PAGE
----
The date set for destruction was the 13th of the month of Adar which corresponds to either our month of February. It is also the very day that the Maccabees liberated Israel after a four-year battle with the Seleucid Empire.

Sister Lucia to whom Our Lady of Fatima appeared died on this date. Our Lady of Fatima’s first appearance to the three shepherd children was May 13, 1917.  Her last appearance was October 13, 1917. On May 13, 1981, Pope John Paul II survived an assassination attempt. He credits Our Lady of Fatima with saving his life.


Queen Esther clothed herself in sackcloth and ashes.  She fasted from food and water for three days and asks the Jews to do the same.  After the three days, she approached the King without being summoned.  She did this even though she was aware that the King could have sentenced her to death for doing so.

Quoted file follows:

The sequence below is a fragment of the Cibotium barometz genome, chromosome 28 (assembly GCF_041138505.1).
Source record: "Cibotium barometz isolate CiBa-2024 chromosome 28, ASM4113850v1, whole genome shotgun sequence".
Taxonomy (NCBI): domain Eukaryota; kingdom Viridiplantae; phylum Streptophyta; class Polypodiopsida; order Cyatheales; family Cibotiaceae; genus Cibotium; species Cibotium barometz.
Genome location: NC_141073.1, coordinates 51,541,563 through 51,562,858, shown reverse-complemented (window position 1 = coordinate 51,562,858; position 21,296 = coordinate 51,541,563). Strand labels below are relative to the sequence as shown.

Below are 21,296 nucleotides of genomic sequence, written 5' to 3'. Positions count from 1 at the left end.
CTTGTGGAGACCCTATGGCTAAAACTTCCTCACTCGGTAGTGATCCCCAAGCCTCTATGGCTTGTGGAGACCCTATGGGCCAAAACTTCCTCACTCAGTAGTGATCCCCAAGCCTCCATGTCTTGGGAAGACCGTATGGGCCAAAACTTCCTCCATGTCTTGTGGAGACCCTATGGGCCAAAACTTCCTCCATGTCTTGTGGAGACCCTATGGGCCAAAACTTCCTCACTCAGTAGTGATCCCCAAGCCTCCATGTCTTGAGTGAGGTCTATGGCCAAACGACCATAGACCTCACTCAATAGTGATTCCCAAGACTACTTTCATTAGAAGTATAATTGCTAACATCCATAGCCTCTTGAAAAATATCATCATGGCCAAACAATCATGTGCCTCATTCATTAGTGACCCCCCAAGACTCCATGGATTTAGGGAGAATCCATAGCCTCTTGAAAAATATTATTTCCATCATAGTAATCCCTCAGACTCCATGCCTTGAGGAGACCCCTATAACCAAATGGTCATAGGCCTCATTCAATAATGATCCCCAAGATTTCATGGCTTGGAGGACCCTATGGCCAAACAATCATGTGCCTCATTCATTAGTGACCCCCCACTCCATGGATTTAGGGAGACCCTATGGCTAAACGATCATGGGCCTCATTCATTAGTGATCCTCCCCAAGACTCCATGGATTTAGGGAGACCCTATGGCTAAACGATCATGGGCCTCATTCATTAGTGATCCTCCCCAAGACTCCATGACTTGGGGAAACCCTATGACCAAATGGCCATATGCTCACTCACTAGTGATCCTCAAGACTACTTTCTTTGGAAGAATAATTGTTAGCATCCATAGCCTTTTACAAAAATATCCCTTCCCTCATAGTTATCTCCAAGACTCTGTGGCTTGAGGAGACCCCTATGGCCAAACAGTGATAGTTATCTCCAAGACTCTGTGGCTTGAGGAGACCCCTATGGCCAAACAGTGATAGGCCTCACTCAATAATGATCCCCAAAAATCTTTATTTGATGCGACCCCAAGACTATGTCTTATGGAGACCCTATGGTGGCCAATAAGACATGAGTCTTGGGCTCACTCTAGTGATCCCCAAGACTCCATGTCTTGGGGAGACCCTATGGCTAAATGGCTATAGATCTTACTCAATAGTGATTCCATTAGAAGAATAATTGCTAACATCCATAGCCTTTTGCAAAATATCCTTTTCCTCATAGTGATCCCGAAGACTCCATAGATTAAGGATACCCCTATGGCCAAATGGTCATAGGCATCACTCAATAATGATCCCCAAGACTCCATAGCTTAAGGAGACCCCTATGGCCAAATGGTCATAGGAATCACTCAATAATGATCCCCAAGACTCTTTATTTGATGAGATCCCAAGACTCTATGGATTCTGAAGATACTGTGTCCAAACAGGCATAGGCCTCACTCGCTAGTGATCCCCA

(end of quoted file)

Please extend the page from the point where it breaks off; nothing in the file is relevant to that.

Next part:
When the Queen enters into the King’s presence he extends his scepter thus sparing her life. He was so impressed by her courage and beauty that he promised her up to half of his kingdom. Instead, she invites him to two banquets and invites Haman – the man responsible for the order of the genocide of her people. At the second banquet she pleads for her life and the life of her people.  The King is horrified by what Haman has done and orders him to be hung on the same gallows he had prepared for Mordecai.  Persian law did not permit the King to reverse his decree, but he issued another decree that the Jews could defend themselves.  Instead of being destroyed, the Jewish people were saved and defeated their enemies in battle. The Jews celebrate this triumph each year as their Feast of Purim.  It doesn’t always fall on the same day.  In 2013, the Feast falls on February 24th.